While these forms of personal memorialization play a useful role in the communal grieving process, journalists note that they've contributed to a mental muddling of two discrete forms: memorials and news obituaries. "One of the constant battles we have to fight as obituary writers is to make sure our sources appreciate the difference between eulogy and obituary," says Margalit Fox, perhaps the New York Times' most prolific obituary writer. For instance, Fox says, small town papers often accept eulogies directly from funeral parlors, where they're sold as part of a package. "It would be a cold day in hell before I did that. We are reporting the news and we have to have complete fealty to the truth, just as reporters in any other section of the paper do. Obituaries are instances of journalistic biography and, just as the writer of a book-length biography has to show the subject once and for all, so do we. Family members, needless to say, might not like that."

Weber agrees that the piece in the Bangor Daily News is not a traditional obituary, but is instead a eulogy or a testament to a loved one (this form can also be called a memorial advertisement). "You can write about the recently dead a million different ways," he says. "We do it fundamentally impersonally, as a source of information." The process of obit writing at larger papers is a "particularly complicated fact-gathering enterprise," Weber says; sources are subjective and contradict each other, prior news reports can be riddled with errors, and writers undertake crash courses in different disciplines on a weekly basis, depending on whether they're writing about a quantum theorist or a Head of State.

Fox is pretty blunt about the main goal of obit writing: "not to fuck anything up."

Though national papers like the New York Times are still able to maintain a few dedicated obituary writers, dwindling resources have forced local papers to monetize memorial space that used to be free. Telling nuanced stories, it turns out, is expensive. Todd McLoud, the Bangor Daily News' client advocate manager, explains that memorials in local papers were largely run free of charge 20 years ago, though papers gave the families only a small paragraph to express themselves. To place obituaries in the Bangor Daily News now, families pay by the line, starting at 60 dollars for eight lines. To that end, McLoud says, "it's our opinion that if a family member is going to purchase an obituary they should be able to say what they want to say, within reason." The only editing on the paper's side is for slander, profanity, or spelling errors. Ninety percent of their memorials, he estimates, come directly from funeral homes. He anticipated Singer's memorial would draw a public reaction, though he didn't expect it to be so overwhelmingly positive.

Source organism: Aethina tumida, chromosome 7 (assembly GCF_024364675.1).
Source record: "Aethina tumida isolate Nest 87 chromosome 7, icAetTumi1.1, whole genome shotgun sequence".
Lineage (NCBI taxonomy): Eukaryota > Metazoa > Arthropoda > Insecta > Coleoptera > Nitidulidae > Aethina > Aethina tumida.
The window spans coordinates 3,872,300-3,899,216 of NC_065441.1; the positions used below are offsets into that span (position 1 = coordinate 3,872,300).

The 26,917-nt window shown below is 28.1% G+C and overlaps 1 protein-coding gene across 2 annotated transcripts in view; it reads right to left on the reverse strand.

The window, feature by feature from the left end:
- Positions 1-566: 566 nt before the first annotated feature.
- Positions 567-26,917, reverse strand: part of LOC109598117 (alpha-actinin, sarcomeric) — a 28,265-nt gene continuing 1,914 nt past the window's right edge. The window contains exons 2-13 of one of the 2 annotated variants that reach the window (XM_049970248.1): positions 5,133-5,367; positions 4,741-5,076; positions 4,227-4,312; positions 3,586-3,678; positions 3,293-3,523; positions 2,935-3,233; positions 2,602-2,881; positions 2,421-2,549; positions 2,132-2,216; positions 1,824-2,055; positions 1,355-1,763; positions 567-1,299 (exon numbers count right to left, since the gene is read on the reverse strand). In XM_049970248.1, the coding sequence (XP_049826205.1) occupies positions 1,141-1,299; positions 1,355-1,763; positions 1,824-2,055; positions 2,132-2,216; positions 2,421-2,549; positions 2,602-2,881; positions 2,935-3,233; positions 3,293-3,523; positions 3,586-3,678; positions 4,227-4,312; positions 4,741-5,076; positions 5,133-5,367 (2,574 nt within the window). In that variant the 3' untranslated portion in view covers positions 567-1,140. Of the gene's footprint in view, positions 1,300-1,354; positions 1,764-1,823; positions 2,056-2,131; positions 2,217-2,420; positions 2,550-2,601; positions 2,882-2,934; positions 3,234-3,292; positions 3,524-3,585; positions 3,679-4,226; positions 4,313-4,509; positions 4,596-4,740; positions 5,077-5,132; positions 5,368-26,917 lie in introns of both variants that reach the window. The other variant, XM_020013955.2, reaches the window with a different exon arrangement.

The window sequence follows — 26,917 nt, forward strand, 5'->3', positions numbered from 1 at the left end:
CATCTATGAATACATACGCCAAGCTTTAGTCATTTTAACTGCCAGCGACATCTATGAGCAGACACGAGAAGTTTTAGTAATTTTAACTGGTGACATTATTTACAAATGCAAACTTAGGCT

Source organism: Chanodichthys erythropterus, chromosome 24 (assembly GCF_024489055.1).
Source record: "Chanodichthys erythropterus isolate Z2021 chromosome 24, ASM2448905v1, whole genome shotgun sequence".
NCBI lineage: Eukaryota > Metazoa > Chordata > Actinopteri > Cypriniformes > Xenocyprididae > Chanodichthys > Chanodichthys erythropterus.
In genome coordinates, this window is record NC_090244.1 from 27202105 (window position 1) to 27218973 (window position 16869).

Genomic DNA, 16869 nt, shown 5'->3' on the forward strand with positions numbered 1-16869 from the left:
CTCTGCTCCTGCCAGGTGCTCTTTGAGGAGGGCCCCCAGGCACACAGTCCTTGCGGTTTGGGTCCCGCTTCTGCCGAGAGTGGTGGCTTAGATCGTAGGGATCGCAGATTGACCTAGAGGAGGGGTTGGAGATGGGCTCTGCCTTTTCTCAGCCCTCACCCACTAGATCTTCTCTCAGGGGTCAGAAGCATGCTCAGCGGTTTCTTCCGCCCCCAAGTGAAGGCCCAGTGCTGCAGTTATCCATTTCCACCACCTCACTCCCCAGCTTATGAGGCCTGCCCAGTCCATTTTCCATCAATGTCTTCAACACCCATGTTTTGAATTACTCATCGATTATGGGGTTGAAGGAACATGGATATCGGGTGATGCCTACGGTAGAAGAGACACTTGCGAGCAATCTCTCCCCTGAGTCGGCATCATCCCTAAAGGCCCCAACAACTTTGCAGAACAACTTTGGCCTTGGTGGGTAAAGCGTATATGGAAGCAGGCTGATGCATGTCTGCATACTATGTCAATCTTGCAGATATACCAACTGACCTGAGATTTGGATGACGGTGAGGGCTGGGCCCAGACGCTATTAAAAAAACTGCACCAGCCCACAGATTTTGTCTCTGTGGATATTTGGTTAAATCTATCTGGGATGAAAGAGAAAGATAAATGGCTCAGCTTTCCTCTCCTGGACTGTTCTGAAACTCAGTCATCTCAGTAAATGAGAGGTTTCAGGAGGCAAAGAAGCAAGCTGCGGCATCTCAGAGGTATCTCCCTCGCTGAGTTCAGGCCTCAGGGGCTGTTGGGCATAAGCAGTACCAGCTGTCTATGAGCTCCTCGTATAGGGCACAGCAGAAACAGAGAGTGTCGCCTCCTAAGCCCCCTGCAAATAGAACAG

Heroin is common in Bangor-Brewer—the biggest population center in the northern part of the state—as well as nearby Washington and Hancock counties; widespread heroin deaths would have been "unheard of 10 or 15 years ago," McLoud says. And yet Maine Governor Paul LePage has been pushing a drug-enforcement strategy that has decimated addicts' options for state-supported treatment. In the first six months of 2015, an estimated 37 Mainers died from heroin overdoses; in all of 2011, the drug killed seven. Last month, there were 14 heroin and opiate overdoses in a 24-hour period in Portland, Maine, two of which were fatal. While the rates of heroin deaths are climbing rapidly in Maine, this cause of death is not always named clearly in family memorials, for both emotional and practical reasons.

"You can't capture it in 900 words, but at least people got a better idea."